UNTIL IT DOESN’T by Zoë Marshall

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A Romantic  Comedy

 

FINAL COVER

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Bailey Swanson is relentlessly addicted to ice cream, hates jeans – yet thinks leggings are basically just colored sausage casings – and would be completely lost without her best friend Mark. He’s the only one that gets her, and sees through her difficult-to-love exterior.

Mark has known Bailey since they were both children. As her manager, he handles her failing acting career and is always there for her. As her friend, he’s held her hand through her most recent break up, all the while wondering if she’ll ever be whole again.

But Bailey is a disaster when it comes to romance — and while she’s trying to move on from her cheating ex, she can’t drown her sorrows forever in Ben & Jerry’s. She knows she has to get past this eventually… right? Unless a happily ever after just isn’t in the cards for her, in which case her plan to swear off all relationships forever is a good one.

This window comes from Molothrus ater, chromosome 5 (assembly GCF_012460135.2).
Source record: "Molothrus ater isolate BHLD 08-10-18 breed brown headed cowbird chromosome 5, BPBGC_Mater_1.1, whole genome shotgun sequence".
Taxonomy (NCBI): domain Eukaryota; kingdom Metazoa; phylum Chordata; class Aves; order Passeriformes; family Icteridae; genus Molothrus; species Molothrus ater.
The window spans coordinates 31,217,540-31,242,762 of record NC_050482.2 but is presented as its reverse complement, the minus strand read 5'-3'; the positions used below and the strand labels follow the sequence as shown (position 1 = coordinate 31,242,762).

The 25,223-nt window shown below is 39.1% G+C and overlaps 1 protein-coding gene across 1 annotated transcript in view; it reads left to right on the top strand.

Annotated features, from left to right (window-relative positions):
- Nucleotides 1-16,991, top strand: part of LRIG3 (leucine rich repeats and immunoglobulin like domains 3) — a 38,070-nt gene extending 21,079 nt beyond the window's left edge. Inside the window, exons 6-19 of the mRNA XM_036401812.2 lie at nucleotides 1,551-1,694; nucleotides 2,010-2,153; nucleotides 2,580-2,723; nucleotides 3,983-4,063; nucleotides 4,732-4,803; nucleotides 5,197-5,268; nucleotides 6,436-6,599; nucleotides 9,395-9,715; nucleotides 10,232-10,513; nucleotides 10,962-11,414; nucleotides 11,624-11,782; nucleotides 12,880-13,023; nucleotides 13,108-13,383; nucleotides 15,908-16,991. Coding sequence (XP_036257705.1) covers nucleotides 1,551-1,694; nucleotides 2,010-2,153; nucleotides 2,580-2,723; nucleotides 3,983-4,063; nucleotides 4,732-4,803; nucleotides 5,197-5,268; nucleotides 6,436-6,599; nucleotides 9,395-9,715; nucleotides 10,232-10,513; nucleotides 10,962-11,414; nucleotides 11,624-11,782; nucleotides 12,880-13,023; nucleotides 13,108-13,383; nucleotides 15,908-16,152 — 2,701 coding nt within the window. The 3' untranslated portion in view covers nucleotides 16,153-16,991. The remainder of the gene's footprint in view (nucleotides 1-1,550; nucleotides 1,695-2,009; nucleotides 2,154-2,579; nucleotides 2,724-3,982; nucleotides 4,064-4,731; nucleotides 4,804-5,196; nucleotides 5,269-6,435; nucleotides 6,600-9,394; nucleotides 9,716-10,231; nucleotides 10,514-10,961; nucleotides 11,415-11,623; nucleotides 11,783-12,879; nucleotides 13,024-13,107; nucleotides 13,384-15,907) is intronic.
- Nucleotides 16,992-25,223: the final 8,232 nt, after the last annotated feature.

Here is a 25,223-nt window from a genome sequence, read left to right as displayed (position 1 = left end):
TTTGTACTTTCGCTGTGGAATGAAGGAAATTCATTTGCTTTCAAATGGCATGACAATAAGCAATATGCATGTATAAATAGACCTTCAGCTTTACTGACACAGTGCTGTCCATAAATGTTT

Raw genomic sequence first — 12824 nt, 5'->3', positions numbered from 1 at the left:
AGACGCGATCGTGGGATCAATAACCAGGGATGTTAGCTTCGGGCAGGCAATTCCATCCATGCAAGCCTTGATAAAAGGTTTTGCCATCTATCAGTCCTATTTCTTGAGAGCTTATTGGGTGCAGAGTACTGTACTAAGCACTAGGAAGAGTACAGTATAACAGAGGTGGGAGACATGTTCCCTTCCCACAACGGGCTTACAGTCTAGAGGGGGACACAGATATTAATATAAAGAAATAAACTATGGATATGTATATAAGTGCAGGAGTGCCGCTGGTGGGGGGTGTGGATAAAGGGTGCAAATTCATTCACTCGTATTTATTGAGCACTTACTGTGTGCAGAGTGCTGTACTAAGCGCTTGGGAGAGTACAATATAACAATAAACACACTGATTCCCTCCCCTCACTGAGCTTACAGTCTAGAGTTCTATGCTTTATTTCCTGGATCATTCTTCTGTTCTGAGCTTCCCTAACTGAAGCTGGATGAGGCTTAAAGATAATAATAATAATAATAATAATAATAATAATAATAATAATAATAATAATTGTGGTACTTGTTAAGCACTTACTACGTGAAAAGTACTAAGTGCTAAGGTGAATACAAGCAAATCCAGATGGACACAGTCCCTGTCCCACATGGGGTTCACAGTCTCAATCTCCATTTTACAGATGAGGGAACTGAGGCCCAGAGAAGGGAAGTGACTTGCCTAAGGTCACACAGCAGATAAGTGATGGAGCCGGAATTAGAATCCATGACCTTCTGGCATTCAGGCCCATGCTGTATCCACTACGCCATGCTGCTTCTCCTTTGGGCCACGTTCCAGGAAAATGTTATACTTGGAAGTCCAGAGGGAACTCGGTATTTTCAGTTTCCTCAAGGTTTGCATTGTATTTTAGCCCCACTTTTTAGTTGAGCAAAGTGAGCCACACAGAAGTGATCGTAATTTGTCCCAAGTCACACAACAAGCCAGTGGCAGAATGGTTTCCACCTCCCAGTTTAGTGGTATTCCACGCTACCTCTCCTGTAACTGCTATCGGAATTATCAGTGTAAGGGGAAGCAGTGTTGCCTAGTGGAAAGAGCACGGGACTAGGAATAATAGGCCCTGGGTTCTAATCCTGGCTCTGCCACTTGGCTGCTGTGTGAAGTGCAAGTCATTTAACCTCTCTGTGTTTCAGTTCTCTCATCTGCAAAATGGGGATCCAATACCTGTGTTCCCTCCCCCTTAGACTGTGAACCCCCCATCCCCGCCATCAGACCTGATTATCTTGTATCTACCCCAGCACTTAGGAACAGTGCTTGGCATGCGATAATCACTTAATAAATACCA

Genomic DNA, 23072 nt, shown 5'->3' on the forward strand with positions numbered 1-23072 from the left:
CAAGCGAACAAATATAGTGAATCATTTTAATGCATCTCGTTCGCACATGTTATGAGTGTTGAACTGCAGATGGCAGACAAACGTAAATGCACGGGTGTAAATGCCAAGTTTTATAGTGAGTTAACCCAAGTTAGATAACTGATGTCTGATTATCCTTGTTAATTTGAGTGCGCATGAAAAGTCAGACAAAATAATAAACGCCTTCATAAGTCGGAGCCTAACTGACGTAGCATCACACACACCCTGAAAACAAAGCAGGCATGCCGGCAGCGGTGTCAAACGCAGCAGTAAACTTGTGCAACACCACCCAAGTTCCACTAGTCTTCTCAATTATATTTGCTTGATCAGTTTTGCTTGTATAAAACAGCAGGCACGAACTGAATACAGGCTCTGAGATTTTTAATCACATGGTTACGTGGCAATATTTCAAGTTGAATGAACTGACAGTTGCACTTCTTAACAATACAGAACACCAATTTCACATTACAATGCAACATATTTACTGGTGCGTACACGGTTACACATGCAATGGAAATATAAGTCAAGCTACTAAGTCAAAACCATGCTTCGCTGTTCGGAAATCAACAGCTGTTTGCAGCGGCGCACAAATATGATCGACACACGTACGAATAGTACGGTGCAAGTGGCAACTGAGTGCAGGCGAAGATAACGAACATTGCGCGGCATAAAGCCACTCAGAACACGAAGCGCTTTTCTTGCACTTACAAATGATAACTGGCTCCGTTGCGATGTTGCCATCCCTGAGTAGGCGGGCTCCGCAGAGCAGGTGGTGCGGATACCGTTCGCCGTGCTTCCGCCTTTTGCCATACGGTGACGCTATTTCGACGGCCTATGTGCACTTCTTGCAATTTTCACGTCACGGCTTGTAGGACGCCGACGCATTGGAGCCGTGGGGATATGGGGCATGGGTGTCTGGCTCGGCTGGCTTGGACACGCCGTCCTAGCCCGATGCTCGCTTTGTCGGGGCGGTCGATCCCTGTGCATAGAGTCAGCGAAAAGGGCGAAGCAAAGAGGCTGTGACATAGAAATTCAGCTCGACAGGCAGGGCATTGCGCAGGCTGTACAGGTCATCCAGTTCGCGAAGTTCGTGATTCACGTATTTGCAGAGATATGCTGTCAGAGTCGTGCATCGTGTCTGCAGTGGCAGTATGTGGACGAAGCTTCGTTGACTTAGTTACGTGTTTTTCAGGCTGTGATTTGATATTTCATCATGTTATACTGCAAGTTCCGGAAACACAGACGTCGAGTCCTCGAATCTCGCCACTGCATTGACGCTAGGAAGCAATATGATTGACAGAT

Or maybe the answer is right in front of her face. Things aren’t always as they seem when it comes to the heart. That fickle little thing tends to get the best of all of us at one point or another…

 

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“I feel better,” he says as he gets up from the swing and stands facing me. He’s standing so close, it feels like something has shifted, as if the balance has been tipped slightly in an unexpected direction. Wait a second. What am I even thinking? This is Mark, for Christ’s sake.